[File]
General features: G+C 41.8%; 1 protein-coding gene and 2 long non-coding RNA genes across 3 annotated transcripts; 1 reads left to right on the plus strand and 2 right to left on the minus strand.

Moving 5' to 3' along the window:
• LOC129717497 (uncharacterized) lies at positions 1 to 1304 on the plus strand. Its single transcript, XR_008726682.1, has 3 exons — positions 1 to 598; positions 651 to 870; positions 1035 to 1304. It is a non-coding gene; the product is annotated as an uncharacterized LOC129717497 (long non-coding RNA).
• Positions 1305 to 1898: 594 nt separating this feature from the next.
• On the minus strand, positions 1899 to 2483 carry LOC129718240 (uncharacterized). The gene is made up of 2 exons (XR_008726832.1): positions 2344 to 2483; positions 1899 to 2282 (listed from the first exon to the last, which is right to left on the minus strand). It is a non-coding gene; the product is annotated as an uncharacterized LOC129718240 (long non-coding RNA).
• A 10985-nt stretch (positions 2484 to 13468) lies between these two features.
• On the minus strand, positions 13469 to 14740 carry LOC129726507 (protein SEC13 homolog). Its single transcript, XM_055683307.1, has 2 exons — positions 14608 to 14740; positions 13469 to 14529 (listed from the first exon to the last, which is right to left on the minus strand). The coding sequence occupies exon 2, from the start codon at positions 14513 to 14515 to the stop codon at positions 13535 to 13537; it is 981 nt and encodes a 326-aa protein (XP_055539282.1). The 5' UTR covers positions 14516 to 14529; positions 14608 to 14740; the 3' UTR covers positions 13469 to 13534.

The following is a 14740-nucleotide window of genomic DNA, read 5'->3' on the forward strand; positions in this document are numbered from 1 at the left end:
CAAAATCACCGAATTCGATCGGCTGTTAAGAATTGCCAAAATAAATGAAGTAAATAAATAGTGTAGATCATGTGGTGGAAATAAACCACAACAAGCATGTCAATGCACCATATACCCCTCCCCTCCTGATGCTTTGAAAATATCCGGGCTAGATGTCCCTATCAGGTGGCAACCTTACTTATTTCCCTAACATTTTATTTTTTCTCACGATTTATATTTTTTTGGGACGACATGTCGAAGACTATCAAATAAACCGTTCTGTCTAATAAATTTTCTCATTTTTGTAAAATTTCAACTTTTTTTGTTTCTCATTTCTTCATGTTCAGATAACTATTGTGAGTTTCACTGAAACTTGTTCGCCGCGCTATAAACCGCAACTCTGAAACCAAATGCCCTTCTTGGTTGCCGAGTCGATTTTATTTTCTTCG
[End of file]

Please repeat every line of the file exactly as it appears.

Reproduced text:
General features: G+C 41.8%; 1 protein-coding gene and 2 long non-coding RNA genes across 3 annotated transcripts; 1 reads left to right on the plus strand and 2 right to left on the minus strand.

Moving 5' to 3' along the window:
• LOC129717497 (uncharacterized) lies at positions 1 to 1304 on the plus strand. Its single transcript, XR_008726682.1, has 3 exons — positions 1 to 598; positions 651 to 870; positions 1035 to 1304. It is a non-coding gene; the product is annotated as an uncharacterized LOC129717497 (long non-coding RNA).
• Positions 1305 to 1898: 594 nt separating this feature from the next.
• On the minus strand, positions 1899 to 2483 carry LOC129718240 (uncharacterized). The gene is made up of 2 exons (XR_008726832.1): positions 2344 to 2483; positions 1899 to 2282 (listed from the first exon to the last, which is right to left on the minus strand). It is a non-coding gene; the product is annotated as an uncharacterized LOC129718240 (long non-coding RNA).
• A 10985-nt stretch (positions 2484 to 13468) lies between these two features.
• On the minus strand, positions 13469 to 14740 carry LOC129726507 (protein SEC13 homolog). Its single transcript, XM_055683307.1, has 2 exons — positions 14608 to 14740; positions 13469 to 14529 (listed from the first exon to the last, which is right to left on the minus strand). The coding sequence occupies exon 2, from the start codon at positions 14513 to 14515 to the stop codon at positions 13535 to 13537; it is 981 nt and encodes a 326-aa protein (XP_055539282.1). The 5' UTR covers positions 14516 to 14529; positions 14608 to 14740; the 3' UTR covers positions 13469 to 13534.

The following is a 14740-nucleotide window of genomic DNA, read 5'->3' on the forward strand; positions in this document are numbered from 1 at the left end:
CAAAATCACCGAATTCGATCGGCTGTTAAGAATTGCCAAAATAAATGAAGTAAATAAATAGTGTAGATCATGTGGTGGAAATAAACCACAACAAGCATGTCAATGCACCATATACCCCTCCCCTCCTGATGCTTTGAAAATATCCGGGCTAGATGTCCCTATCAGGTGGCAACCTTACTTATTTCCCTAACATTTTATTTTTTCTCACGATTTATATTTTTTTGGGACGACATGTCGAAGACTATCAAATAAACCGTTCTGTCTAATAAATTTTCTCATTTTTGTAAAATTTCAACTTTTTTTGTTTCTCATTTCTTCATGTTCAGATAACTATTGTGAGTTTCACTGAAACTTGTTCGCCGCGCTATAAACCGCAACTCTGAAACCAAATGCCCTTCTTGGTTGCCGAGTCGATTTTATTTTCTTCG